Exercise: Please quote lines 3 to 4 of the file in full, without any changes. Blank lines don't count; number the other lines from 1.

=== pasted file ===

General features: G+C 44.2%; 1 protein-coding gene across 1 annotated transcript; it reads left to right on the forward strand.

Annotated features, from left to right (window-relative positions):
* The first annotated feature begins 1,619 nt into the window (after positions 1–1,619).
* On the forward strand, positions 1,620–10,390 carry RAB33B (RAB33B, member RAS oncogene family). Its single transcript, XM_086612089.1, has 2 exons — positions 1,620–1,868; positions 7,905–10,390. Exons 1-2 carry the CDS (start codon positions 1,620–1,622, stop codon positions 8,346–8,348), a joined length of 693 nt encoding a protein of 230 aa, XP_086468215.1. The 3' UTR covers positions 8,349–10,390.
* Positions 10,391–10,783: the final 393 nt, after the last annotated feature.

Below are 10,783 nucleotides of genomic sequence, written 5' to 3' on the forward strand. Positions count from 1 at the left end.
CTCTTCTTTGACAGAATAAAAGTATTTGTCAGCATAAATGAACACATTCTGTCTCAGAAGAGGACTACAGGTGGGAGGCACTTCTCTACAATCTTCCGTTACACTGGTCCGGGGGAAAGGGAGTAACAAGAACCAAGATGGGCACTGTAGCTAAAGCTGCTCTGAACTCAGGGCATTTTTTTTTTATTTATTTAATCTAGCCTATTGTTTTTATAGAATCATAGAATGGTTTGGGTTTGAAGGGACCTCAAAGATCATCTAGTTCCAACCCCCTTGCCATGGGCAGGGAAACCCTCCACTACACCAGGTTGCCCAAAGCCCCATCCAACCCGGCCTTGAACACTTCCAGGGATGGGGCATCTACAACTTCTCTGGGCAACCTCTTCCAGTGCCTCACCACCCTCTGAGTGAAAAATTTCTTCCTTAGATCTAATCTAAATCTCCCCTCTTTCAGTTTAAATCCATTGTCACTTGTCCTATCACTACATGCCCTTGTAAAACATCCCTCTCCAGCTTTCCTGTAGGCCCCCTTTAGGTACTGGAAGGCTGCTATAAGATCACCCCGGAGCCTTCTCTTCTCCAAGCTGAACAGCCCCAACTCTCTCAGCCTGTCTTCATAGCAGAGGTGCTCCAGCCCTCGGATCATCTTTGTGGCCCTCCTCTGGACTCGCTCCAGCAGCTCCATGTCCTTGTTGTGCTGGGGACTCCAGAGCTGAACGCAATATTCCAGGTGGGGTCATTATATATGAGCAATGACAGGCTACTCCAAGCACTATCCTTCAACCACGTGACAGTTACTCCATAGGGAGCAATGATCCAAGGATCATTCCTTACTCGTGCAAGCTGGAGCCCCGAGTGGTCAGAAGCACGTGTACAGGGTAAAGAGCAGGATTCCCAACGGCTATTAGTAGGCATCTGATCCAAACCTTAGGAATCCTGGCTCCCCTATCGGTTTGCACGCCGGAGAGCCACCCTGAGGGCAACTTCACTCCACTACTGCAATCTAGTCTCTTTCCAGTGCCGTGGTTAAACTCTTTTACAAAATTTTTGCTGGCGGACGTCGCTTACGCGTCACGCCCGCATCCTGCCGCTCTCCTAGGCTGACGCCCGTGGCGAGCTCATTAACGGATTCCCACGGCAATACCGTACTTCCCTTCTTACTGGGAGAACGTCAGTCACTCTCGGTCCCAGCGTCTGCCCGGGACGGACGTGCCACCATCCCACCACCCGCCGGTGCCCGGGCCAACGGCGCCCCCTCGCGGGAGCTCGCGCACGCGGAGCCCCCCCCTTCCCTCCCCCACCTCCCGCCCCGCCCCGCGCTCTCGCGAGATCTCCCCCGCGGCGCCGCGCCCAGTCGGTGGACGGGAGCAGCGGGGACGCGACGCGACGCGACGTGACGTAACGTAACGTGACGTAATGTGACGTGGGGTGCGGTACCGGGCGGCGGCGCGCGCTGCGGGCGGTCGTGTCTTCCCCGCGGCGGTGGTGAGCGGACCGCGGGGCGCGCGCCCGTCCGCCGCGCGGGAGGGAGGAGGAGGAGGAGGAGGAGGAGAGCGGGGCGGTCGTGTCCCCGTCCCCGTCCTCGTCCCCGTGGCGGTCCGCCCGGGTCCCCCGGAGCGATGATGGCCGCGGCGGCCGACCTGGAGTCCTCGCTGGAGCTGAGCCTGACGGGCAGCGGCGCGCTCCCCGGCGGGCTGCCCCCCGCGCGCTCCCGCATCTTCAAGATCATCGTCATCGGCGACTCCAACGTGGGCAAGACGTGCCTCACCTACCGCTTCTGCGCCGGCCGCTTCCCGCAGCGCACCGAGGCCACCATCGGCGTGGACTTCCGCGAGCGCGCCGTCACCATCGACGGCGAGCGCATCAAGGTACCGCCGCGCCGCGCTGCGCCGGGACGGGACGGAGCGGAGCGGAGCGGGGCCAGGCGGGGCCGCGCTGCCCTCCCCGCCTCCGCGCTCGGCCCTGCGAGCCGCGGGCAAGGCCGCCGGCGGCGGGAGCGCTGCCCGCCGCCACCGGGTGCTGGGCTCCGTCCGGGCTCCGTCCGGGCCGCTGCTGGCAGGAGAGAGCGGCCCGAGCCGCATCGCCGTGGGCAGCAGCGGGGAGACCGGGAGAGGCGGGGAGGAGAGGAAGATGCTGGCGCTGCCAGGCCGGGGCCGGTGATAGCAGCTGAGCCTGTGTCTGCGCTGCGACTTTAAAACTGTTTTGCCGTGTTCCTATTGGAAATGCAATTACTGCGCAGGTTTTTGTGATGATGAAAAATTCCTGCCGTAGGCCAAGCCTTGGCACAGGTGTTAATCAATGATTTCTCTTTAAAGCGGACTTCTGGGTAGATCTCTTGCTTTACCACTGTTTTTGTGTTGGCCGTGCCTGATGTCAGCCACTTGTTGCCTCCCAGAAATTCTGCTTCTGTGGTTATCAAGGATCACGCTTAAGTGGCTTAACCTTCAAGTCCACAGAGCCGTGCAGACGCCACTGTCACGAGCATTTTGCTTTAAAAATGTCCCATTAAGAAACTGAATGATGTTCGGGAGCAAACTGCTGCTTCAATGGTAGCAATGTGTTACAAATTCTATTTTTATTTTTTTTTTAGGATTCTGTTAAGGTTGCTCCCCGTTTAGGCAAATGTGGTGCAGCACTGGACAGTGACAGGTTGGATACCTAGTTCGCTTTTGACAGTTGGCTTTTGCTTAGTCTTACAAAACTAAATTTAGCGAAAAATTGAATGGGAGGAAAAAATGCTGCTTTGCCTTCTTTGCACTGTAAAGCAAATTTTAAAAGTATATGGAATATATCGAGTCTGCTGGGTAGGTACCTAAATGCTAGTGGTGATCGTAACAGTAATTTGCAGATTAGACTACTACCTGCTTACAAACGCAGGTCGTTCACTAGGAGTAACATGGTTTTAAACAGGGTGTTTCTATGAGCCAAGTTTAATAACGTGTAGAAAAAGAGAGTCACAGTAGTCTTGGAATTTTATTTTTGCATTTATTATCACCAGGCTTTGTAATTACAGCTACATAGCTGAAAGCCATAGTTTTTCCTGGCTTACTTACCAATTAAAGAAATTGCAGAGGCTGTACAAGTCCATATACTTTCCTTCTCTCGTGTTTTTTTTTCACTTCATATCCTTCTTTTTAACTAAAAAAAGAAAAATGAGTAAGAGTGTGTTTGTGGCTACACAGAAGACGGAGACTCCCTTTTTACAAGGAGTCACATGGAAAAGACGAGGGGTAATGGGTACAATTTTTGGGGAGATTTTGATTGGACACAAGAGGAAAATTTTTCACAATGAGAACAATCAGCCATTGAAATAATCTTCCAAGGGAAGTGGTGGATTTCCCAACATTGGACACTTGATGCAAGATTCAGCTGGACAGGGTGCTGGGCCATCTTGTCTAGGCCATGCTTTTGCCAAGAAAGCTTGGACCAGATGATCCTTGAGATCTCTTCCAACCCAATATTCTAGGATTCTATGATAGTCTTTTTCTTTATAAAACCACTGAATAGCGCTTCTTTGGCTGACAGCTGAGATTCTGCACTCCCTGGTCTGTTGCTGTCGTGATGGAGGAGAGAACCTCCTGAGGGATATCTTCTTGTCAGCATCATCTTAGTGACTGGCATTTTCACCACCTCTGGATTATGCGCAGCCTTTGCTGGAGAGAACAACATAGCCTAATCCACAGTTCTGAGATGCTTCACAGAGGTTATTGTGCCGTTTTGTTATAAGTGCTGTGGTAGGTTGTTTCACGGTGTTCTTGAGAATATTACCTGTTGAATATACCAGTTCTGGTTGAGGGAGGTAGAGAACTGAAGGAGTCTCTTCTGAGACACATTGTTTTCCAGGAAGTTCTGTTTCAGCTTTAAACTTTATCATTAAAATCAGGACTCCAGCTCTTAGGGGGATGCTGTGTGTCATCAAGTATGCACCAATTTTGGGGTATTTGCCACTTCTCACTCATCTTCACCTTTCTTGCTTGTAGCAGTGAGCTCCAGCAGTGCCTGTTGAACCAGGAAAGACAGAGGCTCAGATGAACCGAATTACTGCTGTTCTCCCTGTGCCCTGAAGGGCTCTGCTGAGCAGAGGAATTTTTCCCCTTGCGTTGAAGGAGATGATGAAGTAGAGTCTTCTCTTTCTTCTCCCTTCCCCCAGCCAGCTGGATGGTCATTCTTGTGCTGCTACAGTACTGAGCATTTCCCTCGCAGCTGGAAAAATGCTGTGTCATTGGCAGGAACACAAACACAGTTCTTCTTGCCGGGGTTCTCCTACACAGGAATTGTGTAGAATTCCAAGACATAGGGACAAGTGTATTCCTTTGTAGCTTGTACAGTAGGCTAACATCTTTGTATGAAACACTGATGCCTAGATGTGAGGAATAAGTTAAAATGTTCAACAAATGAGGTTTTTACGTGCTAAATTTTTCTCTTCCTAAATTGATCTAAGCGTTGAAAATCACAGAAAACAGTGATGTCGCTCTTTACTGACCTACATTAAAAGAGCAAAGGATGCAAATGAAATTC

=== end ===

* The first annotated feature begins 1,619 nt into the window (after positions 1–1,619).
* On the forward strand, positions 1,620–10,390 carry RAB33B (RAB33B, member RAS oncogene family). Its single transcript, XM_086612089.1, has 2 exons — positions 1,620–1,868; positions 7,905–10,390. Exons 1-2 carry the CDS (start codon positions 1,620–1,622, stop codon positions 8,346–8,348), a joined length of 693 nt encoding a protein of 230 aa, XP_086468215.1. The 3' UTR covers positions 8,349–10,390.